You need a heat pump. You will not be able to cool or heat your shop without using a heat pump cycle. That requires a good refrigerant fluid, a compressor, a throttle and a heat exchanger. You certainly cannot do it with plastic pipes. Just look at the back of any refrigerator. Have you ever seen one with plastic piping at the back?

AM
 
40
1
Ok. Another thing I have wondered....
I actually have a used 2 ton heat pump in storage. I have often wondered, would burying the liquid and suction lines a certain amount increase efficiency by using the earth as a sort of heat sink to reduce the hot gasses? This is a regular heat pump, not a geothermal designed one.
 
1,382
728
You certainly cannot do it with plastic pipes.
He can. Plastic pipes are the standard (because of the reasons OP has already mentioned) as the ground part of such systems.

If I were to bury 1 inch PVC type pipe and ran water and radiator fluid or water and some type of alcohol like windshield washer fluid is there a formula to determine the amount I would need to cool this building? I thought about running it through a radiator.
The math is ~ the same as for heating: you have a temperature difference between the inside and outside, and with the data of the house it is possible to calculate the energy needed for heating (energy needed to be removed in case of cooling). With the temperature change of water you can calculate the water flow.

But if you look around there are plenty of homepages about such calculations for heating. It is easy to adjust them for cooling.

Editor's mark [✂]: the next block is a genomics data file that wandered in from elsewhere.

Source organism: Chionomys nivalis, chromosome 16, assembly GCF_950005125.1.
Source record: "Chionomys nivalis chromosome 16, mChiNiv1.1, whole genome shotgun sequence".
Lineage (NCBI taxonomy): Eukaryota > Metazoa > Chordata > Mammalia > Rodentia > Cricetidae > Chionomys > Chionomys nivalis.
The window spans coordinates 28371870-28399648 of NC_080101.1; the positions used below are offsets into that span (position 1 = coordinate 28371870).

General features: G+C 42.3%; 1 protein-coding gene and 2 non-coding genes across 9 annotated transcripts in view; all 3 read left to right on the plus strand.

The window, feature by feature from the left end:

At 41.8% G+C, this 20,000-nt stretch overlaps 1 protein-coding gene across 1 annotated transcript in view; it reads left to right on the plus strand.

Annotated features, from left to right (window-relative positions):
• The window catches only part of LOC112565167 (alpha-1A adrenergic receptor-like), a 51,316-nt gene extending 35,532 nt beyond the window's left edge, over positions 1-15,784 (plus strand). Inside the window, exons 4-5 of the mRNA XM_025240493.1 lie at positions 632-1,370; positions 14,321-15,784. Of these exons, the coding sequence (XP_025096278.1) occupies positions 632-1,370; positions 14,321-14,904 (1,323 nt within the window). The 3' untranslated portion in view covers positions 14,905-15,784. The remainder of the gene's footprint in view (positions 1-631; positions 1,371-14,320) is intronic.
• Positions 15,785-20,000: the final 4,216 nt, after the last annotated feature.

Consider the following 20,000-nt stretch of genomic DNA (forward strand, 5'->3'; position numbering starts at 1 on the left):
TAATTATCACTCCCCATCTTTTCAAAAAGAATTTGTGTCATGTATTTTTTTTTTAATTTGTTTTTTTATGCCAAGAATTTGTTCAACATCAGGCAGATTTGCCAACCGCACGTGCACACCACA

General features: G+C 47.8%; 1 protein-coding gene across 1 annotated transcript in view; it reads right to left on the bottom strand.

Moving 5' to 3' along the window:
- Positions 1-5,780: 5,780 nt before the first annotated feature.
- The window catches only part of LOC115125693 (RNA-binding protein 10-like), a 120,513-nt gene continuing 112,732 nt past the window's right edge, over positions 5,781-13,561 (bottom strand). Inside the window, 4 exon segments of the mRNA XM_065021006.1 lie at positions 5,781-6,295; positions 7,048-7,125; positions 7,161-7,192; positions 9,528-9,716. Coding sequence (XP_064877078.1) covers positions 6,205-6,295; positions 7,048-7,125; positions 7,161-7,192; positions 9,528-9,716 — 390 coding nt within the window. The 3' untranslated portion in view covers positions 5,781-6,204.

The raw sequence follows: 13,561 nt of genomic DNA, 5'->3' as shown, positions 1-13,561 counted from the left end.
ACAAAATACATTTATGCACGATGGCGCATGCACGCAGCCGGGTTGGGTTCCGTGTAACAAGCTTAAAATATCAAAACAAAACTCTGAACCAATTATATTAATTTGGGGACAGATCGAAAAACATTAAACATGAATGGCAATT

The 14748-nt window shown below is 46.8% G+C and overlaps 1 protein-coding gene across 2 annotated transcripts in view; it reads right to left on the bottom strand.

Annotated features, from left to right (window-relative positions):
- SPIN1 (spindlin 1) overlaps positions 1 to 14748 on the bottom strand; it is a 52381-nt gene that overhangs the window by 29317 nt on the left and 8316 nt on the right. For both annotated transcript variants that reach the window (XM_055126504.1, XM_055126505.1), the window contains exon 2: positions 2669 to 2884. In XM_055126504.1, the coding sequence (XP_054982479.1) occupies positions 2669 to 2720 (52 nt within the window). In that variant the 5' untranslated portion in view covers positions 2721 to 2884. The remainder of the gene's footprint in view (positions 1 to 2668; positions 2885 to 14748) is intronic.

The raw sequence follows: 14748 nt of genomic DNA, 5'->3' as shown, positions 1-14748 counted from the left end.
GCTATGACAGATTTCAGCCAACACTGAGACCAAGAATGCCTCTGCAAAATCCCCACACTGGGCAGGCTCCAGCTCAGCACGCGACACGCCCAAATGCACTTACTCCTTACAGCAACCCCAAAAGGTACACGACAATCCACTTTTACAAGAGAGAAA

The radiator is tricky, expect excess moisture on the cooling surface. Also, three feet might not be enough/optimal, but if you have the right type of soil there you might get it cheaper with drilled wells.
 

jim mcnamara

Mentor
3,603
1,832
This is a great thread. Let's move it to DIY where it should be.
 

jim mcnamara

Mentor
3,603
1,832
Did you try youtube? This guy seems to be doing what you want. Note that geothermal cooling also works for heating in cold months. ...since we have a divergence of opinions here, @russ_watters could help, too.
 

jim mcnamara

Mentor
3,603
1,832
I lived nextdoor to a guy who installed Geothermal in New Mexico. Per Carl H: Minimum depth has to be well below the dry line in the soil. That's the point in the driest weather you have where the soil is still moist from capillary movement of deeper water upwards. Where I live this is 8 feet. o0)

Also consider frost depth.

Find out what those depths are where you live before you do all this work. You may have shallow bedrock, too.
Your USDA county agent can tell you all of this stuff.
 

Want to reply to this thread?

"Thermodynamics (sort of) for a non engineer" You must log in or register to reply here.

Related Threads for: Thermodynamics (sort of) for a non engineer

Physics Forums Values

We Value Quality
• Topics based on mainstream science
• Proper English grammar and spelling
We Value Civility
• Positive and compassionate attitudes
• Patience while debating
We Value Productivity
• Disciplined to remain on-topic
• Recognition of own weaknesses
• Solo and co-op problem solving

Hot Threads

Top